Compares inpatient admissions and medical spending among patients enrolled in meal delivery programs versus those not enrolled. Reports lower medical spending and, for those in a medically tailored meal program, fewer inpatient admissions.
  • "Texans should be wary of bullet train proposal." By Alain Leray. Houston Business Journal, April 5, 2018, p. 38.
    Discusses the Texas Central Rail's proposal for high-speed passenger rail services in Texas. Argues the proposal has some drawbacks.
  • "Houston surveys post-Harvey policy landscape: the 'Bayou City' considers land use rules changes." By Kathleen McCormick. Land Lines, April 2018, pp. 20-29.
    Considers the potential for new land regulations in Houston after Hurricane Harvey. Describes the city's flood history and risk, recent resilience efforts including flood mitigation, new floodplain mapping, and home buyouts. See also:
  • "The 7,383 seat strategy." By Joan Walsh. Nation, April 16, 2018, pp. 12-21.
    Examines the Democratic Party's strategy in state legislative races and the effect of increasing Republican control in state legislatures on right-to-work laws, redistricting, and the ability to call a constitutional convention. Notes that in Texas, Democrats are running more legislative candidates than they have since the 1990s.
  • "Offshore wind transmission options, opportunities: challenging tradeoffs." By Seth Parker and Alex Mattfolk. Public Utilities Fortnightly, April 2018, pp. 74-79.
    Explores the commercial and regulatory aspects of competing transmission options to deliver offshore wind energy into the regional transmission grids.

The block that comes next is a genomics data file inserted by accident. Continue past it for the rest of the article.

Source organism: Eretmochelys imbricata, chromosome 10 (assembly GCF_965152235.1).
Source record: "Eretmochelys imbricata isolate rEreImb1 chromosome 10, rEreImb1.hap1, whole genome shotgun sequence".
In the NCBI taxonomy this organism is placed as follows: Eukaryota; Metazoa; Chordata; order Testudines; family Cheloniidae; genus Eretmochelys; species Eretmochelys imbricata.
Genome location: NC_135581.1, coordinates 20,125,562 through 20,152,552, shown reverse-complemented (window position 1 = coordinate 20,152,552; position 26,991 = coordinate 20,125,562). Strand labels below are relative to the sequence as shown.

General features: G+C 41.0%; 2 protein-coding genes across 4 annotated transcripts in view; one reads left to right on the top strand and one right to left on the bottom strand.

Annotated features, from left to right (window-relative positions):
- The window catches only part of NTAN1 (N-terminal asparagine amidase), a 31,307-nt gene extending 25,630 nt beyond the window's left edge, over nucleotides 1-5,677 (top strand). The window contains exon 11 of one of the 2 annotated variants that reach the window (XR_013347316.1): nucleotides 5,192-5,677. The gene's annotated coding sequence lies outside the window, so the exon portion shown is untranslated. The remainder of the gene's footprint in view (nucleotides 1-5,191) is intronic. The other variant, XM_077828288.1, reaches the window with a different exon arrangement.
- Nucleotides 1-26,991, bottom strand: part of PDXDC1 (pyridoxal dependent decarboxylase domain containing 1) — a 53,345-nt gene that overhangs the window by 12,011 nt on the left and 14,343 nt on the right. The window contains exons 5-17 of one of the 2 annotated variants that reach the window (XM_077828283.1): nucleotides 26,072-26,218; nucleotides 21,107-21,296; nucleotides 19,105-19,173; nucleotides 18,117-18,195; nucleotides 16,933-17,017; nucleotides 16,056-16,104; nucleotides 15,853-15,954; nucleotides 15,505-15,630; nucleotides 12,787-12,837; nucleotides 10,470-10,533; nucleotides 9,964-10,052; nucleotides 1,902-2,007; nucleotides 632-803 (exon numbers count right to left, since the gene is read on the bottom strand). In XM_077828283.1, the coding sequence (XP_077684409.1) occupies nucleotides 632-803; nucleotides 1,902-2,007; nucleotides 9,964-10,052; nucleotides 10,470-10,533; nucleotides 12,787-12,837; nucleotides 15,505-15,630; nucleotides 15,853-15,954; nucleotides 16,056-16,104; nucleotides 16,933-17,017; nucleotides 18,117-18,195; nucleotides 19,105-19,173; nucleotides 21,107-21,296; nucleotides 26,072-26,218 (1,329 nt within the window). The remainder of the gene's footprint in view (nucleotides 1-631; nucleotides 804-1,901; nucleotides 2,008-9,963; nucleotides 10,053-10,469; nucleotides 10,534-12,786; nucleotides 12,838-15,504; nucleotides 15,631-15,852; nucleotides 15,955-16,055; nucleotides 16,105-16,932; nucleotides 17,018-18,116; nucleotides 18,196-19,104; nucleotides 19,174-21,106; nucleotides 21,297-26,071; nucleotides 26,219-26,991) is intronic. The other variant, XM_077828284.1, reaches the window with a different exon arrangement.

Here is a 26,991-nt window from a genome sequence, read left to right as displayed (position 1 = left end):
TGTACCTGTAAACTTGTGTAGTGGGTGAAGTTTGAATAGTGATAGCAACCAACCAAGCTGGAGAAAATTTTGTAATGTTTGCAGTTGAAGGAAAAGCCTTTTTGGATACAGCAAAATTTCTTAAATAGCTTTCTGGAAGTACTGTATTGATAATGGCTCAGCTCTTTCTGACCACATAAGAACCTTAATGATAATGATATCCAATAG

• "The case for IT consolidation." By Elizabeth Crisp. State Legislatures, April 2018, pp. 24-26.
    Discusses how states can save millions and better guard against security threats by centralizing government information technology services and administration.
  • "Tax overhaul spells changes for next year's returns." By Jessica Domel. Texas Agriculture, April 6, 2018, p. 6.
    Discusses recent tax reform and how deductions, exemptions, and credits have changed for the 2018 tax year.
  • "The risk of speaking up." By Joey Berlin. Texas Medicine, April 2018, pp. 44-47.
    Describes several Texas physicians' experiences as whistleblowers against hospital practices and calls for better protections for these doctors. Includes sidebar on legislative efforts to protect whistleblowing physicians, such as SB833, 85th Legislature, R.S.
  • "Surprise! Balance billing still a focus at the Capitol." By Joey Berlin. Texas Medicine, April 2018, p. 16.
    Describes continued legislative efforts to address surprise medical bills. Mentions SB507 and HB477, 85th Legislature, R.S.
  • "Delay, derail, deny." By Chris Collins. Texas Observer, April/May 2018, pp. 12-19.
    Discusses how lawmakers, the Texas Supreme Court, and the attorney general have contributed to the erosion of the Texas Public Information Act. Quotes Senator Kirk Watson.

The Legislative Reference Library compiles this weekly annotated list of Current Articles of interest to the legislative community. Professional librarians review and select articles from more than 300 periodicals, including public policy journals, specialized industry periodicals, news magazines, and state agency publications. Members of the Texas legislative community may request articles using our online form.